All English transition words and phrases sometimes also called 'conjunctive adverbs' do the same work as coordinating conjunctions: they connect two words, phrases or clauses together and thus the text is easier to read and the coherence is improved.
Examples For example, for instance, to illustrate, thus, in other words, as an illustration, in particular. Addition And, in addition to, furthermore, moreover, besides, than, too, also, both-and, another, equally important, first, second, etc.
Use a semicolon to connect sentences, only if the group of words on either side of the semicolon is a complete sentence each both must have a subject and a verb, and could thus stand alone as a complete thought.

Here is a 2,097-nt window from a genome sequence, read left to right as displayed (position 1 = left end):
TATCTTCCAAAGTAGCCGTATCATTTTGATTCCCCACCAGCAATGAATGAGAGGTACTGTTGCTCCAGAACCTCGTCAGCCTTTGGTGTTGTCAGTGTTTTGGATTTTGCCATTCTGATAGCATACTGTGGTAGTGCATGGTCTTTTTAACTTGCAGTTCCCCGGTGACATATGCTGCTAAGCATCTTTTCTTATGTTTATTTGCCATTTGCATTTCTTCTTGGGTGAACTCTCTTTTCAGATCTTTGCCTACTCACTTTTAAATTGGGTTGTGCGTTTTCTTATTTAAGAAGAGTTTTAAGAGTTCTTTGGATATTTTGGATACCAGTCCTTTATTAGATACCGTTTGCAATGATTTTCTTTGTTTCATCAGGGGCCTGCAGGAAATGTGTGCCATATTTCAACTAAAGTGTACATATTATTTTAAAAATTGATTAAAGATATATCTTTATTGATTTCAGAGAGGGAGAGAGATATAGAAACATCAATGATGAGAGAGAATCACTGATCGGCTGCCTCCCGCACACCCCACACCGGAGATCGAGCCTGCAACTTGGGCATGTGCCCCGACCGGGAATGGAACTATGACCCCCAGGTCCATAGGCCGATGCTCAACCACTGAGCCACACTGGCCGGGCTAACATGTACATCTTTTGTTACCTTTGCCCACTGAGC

Transitions within paragraphs: As with transitions between sections and paragraphs, transitions within paragraphs act as cues by helping readers to anticipate what is coming before they read it.
In providing the reader with these important cues, transitions help readers understand the logic of how your ideas fit together. Transitions are not just verbal decorations that embellish your paper by making it sound or read better.
Keep in mind that each of these words or phrases may have a slightly different meaning. Time After, afterward, before, then, once, next, last, at last, at length, first, second, etc.
Summary Therefore, finally, consequently, thus, in short, in conclusion, in brief, as a result, accordingly. You tend to write the way you think—and your brain often jumps from one idea to another pretty quickly.
Take a look at the following example: El Pais, a Latin American country, has a new democratic government after having been a dictatorship for many years.